Even if you have quarter-ton trucks or vans, their GVWR can be 7,000 pounds or higher. A trailer with a GVWR of 3,001 pounds or higher would push the GCWR to 10,001 pounds. Another somewhat confusing factor is that none of these thresholds mean that a driver must have a commercial driver’s license (CDL) to drive the vehicle. A driver update tool can download and install all missing and outdated device drivers quickly and easily. This avoids the need to download Drivers manually, which can be quite a challenge if you need to download multiple Drivers or if the Driver you need is not listed on its manufacturer’s website.
As more impact wrenches continue to be released…..torque specs continue to become more questionable. Specifically, the huge numbers that we all see regarding “Nutbusting” or “Breakaway” Torque.
The problem with many manufacturers competing for your business, is that they all need to be the best. Typically this does not equate to size, weight, DBA levels, reliability, ease-of-use, etc — it boils down to torque. The common belief is more power = better. I disagree, and I will explain why the big number that you usually focus on (nutbusting torque) is a marketing scheme.
For this example I will be using one of the best cordless impact wrenches on the market — the Milwaukee M18 FUEL 2763 1/2″ High Torque Brushless Impact Wrench.
In previous videos I have tested the maximum forward & reverse “working torque” ratings using calibrated Skidmore Wilhelm units. Surprisingly, I achieved specs that were above the advertised ratings for the impact! The “working torque” reflects the maximum torque which can be achieved by tightening a large nut/bolt combination over a period of 15 seconds. Due to the extreme power levels of impact wrenches, most fasteners would stretch/deform/break under this extreme test, but we have specialized equipment which can handle those forces & give us extremely accurate results.
Milwaukee has 3 torque specs listed for the 2763 :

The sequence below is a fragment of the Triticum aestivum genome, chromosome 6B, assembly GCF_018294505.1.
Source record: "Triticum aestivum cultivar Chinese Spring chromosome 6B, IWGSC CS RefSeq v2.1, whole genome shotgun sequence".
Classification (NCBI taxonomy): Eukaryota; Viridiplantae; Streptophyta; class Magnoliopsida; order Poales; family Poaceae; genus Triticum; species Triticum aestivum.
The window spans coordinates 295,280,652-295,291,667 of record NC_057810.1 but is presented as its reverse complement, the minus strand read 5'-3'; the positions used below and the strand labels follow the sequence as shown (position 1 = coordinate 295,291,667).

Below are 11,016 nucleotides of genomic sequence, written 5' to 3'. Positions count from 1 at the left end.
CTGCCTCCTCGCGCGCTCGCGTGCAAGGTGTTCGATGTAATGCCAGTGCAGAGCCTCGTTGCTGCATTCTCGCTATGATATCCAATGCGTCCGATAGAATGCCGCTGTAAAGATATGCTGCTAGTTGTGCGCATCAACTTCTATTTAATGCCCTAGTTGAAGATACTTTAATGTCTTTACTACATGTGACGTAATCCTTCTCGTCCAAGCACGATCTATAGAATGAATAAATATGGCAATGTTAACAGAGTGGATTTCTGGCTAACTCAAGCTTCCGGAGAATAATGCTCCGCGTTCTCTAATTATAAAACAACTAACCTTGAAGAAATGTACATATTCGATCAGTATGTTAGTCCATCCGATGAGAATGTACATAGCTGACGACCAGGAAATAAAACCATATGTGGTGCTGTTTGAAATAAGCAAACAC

- Mode 1 = 100 ft-lbs
- Mode 2 = 700 ft-lbs
- Nutbusting = 1,100 ft-lbs
What they are not telling you is what the dynamic torque is (how hard it hits), how they achieved the working torque, or how they achieved the nutbusting torque.
We ran the impact on 3 different Skidmore Wilhelm units (2 regular & 1 electronic) to verify the actual torque specs. Measurements were taken for forward & reverse, both for dynamic torque & working torque. The results are interesting :
- Mode 1 Forward (Dynamic) = 161 ft-lbs
- Mode 2 Forward (Dynamic) = 422 ft-lbs
- Mode 1 Reverse (Dynamic) = 161 ft-lbs
- Mode 2 Reverse (Dynamic) = 421 ft-lbs
- Max Forward Working Torque = 862 ft-lbs
- Max Reverse Working Torque = 1,036 ft-lbs
This leaves “nutbusting” torque. They claim 1,100 ft-lbs…..but looking at the numbers above, it is not lining up. Why?
Basically, the term “nutbusting” torque / “breakaway” torque is a creative marketing term to make an impact appear more powerful than it actually is. There are two ways of coming up with this number — using a larger/more powerful impact OR using a very large torque wrench.
Drivers Lbs Plus 90
The larger impact wrench method would be done by using the more powerful tool to tighten a nut/bolt over the maximum torque which the impact being tested could achieve on it’s own (for example — 1,100 ft-lbs). The tester would then take the lesser-powered impact and would immediately try and remove the nut/bolt. If successful, it would be repeated at a higher torque spec until the lower powered unit could no longer remove it.
The torque wrench method would be identical, but rather than using an impact to tighten the bolt — the tester would instead use the torque wrench (at specific torque settings) to tighten a bolt. The tester would then remove it with the impact wrench & repeat.
The “nutbusting” / “breakaway” rating would derive from the max torque spec which the impact could remove the nut/bolt. However, there is a big problem with this…..
When a nut/bolt is hot, it takes LESS TORQUE to remove it than it took to install it! So, if you tighten to 1,000 ft-lbs…..800 ft-lbs can remove it immediately afterwards. The torque is 800 ft-lbs “reverse torque“….not 1,000 ft-lbs “nutbusting torque“. But to the marketing dept, they choose to go with the higher number in order to look better.
Drivers Lbs Plus 90
What does this mean?
It means that when you see huge numbers on the side of a box — dont always believe them. There are ZERO regulations/standards when it comes to testing torque. We have seen many companies strive to be 100% honest & not mislead customers…..but we have also seen many companies grossly overstate what their torque specs are in order to make a quick buck. (Remember — running the same impact on the Skidmore for different time lengths, will inevitably cause different results.)
When buying an impact, the working torque (usually published) & dynamic torque (usually not published) are the important numbers. The nutbusting/breakaway torque specs should be ignored — it is nothing but a marketing gimmick.